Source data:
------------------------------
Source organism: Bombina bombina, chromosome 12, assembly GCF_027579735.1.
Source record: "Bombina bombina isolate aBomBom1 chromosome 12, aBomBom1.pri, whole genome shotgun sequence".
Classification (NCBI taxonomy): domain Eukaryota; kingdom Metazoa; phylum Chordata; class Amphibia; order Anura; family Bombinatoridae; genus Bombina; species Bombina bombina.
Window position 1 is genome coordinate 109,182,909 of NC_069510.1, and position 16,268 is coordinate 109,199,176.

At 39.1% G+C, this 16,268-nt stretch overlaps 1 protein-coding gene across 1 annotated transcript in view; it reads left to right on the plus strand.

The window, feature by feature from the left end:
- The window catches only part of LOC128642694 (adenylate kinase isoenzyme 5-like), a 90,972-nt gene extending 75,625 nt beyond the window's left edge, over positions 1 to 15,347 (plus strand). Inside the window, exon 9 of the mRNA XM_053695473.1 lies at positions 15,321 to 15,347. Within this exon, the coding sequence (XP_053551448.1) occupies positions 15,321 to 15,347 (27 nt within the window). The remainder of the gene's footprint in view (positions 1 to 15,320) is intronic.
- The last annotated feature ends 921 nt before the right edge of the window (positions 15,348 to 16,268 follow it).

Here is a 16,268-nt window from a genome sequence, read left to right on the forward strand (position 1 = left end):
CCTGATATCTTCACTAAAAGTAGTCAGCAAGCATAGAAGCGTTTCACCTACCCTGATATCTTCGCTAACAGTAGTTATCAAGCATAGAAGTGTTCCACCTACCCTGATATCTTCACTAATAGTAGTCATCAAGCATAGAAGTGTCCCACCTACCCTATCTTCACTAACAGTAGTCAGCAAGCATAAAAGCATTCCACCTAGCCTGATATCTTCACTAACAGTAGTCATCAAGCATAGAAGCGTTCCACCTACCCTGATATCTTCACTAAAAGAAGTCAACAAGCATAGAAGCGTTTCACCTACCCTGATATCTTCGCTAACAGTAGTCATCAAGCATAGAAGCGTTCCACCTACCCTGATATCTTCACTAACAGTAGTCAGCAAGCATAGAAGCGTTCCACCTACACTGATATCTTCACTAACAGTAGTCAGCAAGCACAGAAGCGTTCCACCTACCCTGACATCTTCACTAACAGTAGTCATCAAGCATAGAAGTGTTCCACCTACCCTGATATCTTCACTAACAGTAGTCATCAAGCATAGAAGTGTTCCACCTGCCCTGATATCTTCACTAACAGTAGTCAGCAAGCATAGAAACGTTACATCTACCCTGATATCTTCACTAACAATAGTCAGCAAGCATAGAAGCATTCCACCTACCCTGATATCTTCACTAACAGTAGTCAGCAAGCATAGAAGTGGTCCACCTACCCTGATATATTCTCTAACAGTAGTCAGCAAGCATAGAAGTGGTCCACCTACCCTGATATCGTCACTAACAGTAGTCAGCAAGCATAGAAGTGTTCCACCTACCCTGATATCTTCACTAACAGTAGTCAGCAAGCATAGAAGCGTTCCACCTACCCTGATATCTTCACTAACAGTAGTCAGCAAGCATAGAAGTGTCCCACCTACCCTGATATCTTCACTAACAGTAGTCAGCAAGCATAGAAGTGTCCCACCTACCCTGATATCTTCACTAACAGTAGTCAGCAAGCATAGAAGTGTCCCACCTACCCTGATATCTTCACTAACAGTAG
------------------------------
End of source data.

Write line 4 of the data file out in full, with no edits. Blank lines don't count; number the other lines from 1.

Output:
Window position 1 is genome coordinate 109,182,909 of NC_069510.1, and position 16,268 is coordinate 109,199,176.